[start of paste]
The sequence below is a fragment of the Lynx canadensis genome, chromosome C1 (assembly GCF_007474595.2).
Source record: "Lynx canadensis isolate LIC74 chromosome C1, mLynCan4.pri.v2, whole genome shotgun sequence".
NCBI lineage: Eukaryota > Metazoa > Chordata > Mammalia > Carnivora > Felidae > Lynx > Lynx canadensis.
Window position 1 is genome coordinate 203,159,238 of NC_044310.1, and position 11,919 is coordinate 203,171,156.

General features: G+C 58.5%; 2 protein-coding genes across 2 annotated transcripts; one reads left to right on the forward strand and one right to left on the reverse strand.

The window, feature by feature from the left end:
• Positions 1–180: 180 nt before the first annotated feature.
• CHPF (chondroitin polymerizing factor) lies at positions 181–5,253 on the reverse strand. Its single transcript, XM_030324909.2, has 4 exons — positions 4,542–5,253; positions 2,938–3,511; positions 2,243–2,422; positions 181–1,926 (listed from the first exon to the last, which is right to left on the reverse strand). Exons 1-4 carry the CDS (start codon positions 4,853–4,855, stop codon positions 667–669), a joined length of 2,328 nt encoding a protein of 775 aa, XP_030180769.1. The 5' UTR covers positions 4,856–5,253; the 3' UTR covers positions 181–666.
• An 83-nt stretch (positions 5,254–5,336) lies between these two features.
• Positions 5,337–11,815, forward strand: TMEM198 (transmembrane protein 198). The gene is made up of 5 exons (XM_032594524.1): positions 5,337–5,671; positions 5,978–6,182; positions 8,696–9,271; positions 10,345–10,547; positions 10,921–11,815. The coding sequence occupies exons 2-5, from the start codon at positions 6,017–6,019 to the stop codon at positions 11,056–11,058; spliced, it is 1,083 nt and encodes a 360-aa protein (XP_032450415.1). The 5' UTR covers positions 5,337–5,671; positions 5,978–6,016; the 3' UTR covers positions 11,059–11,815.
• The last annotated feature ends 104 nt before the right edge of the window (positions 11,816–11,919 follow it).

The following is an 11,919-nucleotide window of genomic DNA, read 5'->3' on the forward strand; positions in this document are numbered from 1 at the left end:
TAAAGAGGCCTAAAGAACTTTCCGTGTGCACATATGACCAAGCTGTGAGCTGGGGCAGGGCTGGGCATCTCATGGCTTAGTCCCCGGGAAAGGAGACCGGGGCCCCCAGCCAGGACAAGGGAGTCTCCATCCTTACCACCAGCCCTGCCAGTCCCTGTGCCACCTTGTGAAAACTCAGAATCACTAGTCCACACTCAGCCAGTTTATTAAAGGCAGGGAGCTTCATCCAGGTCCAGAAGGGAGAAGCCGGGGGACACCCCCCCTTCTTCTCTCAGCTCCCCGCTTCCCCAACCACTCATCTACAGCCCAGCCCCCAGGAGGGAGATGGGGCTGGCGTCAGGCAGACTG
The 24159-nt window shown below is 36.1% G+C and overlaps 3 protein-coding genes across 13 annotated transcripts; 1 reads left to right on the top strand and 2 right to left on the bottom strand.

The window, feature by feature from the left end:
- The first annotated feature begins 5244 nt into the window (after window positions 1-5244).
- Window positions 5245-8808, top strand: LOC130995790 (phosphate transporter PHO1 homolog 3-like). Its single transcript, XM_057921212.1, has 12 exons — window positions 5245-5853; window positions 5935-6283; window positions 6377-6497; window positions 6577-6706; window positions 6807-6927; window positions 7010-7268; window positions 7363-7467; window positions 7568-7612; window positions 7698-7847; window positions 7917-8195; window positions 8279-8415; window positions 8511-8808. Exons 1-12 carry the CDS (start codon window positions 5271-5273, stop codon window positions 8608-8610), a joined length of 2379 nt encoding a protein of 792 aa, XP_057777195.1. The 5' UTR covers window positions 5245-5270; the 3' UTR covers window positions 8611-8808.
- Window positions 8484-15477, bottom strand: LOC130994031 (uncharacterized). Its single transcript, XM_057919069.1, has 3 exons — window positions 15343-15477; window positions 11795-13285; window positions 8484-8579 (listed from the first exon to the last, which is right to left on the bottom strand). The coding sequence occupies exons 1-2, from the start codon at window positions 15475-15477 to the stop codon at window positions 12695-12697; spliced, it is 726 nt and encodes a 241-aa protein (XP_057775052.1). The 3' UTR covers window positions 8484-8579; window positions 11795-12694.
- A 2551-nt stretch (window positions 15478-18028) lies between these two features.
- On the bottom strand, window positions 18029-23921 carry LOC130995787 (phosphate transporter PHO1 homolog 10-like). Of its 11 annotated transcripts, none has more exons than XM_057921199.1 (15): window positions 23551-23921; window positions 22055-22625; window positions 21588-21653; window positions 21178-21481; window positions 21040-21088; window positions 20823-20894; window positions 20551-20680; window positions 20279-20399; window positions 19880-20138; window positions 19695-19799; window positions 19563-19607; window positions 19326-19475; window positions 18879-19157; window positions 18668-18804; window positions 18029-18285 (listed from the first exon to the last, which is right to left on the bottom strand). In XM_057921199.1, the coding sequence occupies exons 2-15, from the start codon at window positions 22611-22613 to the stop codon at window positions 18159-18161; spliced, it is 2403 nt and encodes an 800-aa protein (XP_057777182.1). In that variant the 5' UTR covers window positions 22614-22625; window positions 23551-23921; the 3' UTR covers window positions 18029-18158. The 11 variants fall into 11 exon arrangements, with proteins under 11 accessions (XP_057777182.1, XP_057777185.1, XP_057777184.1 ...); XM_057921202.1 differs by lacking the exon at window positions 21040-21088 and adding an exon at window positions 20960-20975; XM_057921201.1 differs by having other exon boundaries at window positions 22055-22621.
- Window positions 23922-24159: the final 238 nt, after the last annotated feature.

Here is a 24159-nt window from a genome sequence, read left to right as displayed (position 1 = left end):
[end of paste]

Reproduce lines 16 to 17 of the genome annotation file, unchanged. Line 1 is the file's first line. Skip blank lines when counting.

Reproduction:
- The first annotated feature begins 5244 nt into the window (after window positions 1-5244).
- Window positions 5245-8808, top strand: LOC130995790 (phosphate transporter PHO1 homolog 3-like). Its single transcript, XM_057921212.1, has 12 exons — window positions 5245-5853; window positions 5935-6283; window positions 6377-6497; window positions 6577-6706; window positions 6807-6927; window positions 7010-7268; window positions 7363-7467; window positions 7568-7612; window positions 7698-7847; window positions 7917-8195; window positions 8279-8415; window positions 8511-8808. Exons 1-12 carry the CDS (start codon window positions 5271-5273, stop codon window positions 8608-8610), a joined length of 2379 nt encoding a protein of 792 aa, XP_057777195.1. The 5' UTR covers window positions 5245-5270; the 3' UTR covers window positions 8611-8808.